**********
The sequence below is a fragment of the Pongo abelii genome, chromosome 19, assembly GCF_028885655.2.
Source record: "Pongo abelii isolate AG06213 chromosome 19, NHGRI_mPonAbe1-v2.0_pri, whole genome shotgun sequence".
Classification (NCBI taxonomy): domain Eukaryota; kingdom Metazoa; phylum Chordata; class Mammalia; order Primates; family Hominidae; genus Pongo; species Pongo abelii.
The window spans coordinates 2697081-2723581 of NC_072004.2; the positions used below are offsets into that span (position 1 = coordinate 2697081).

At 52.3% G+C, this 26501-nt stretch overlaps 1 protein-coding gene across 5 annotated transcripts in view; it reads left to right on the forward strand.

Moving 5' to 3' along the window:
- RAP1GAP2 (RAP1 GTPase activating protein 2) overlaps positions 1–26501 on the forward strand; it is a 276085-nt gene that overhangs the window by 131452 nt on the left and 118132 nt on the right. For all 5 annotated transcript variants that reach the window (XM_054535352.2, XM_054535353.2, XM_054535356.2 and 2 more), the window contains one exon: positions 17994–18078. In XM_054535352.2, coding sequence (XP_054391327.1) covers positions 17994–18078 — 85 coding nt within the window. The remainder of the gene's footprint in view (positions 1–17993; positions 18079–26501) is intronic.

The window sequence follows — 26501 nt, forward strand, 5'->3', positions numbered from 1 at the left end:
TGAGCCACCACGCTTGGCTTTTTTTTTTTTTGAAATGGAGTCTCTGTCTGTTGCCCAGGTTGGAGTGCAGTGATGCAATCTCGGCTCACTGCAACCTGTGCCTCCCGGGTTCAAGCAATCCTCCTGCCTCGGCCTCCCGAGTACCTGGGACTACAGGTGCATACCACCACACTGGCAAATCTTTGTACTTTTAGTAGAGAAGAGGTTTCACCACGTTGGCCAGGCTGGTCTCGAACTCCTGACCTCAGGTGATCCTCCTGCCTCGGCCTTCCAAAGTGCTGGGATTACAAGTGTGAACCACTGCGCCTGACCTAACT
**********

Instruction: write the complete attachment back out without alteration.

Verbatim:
The sequence below is a fragment of the Pongo abelii genome, chromosome 19, assembly GCF_028885655.2.
Source record: "Pongo abelii isolate AG06213 chromosome 19, NHGRI_mPonAbe1-v2.0_pri, whole genome shotgun sequence".
Classification (NCBI taxonomy): domain Eukaryota; kingdom Metazoa; phylum Chordata; class Mammalia; order Primates; family Hominidae; genus Pongo; species Pongo abelii.
The window spans coordinates 2697081-2723581 of NC_072004.2; the positions used below are offsets into that span (position 1 = coordinate 2697081).

At 52.3% G+C, this 26501-nt stretch overlaps 1 protein-coding gene across 5 annotated transcripts in view; it reads left to right on the forward strand.

Moving 5' to 3' along the window:
- RAP1GAP2 (RAP1 GTPase activating protein 2) overlaps positions 1–26501 on the forward strand; it is a 276085-nt gene that overhangs the window by 131452 nt on the left and 118132 nt on the right. For all 5 annotated transcript variants that reach the window (XM_054535352.2, XM_054535353.2, XM_054535356.2 and 2 more), the window contains one exon: positions 17994–18078. In XM_054535352.2, coding sequence (XP_054391327.1) covers positions 17994–18078 — 85 coding nt within the window. The remainder of the gene's footprint in view (positions 1–17993; positions 18079–26501) is intronic.

The window sequence follows — 26501 nt, forward strand, 5'->3', positions numbered from 1 at the left end:
TGAGCCACCACGCTTGGCTTTTTTTTTTTTTGAAATGGAGTCTCTGTCTGTTGCCCAGGTTGGAGTGCAGTGATGCAATCTCGGCTCACTGCAACCTGTGCCTCCCGGGTTCAAGCAATCCTCCTGCCTCGGCCTCCCGAGTACCTGGGACTACAGGTGCATACCACCACACTGGCAAATCTTTGTACTTTTAGTAGAGAAGAGGTTTCACCACGTTGGCCAGGCTGGTCTCGAACTCCTGACCTCAGGTGATCCTCCTGCCTCGGCCTTCCAAAGTGCTGGGATTACAAGTGTGAACCACTGCGCCTGACCTAACT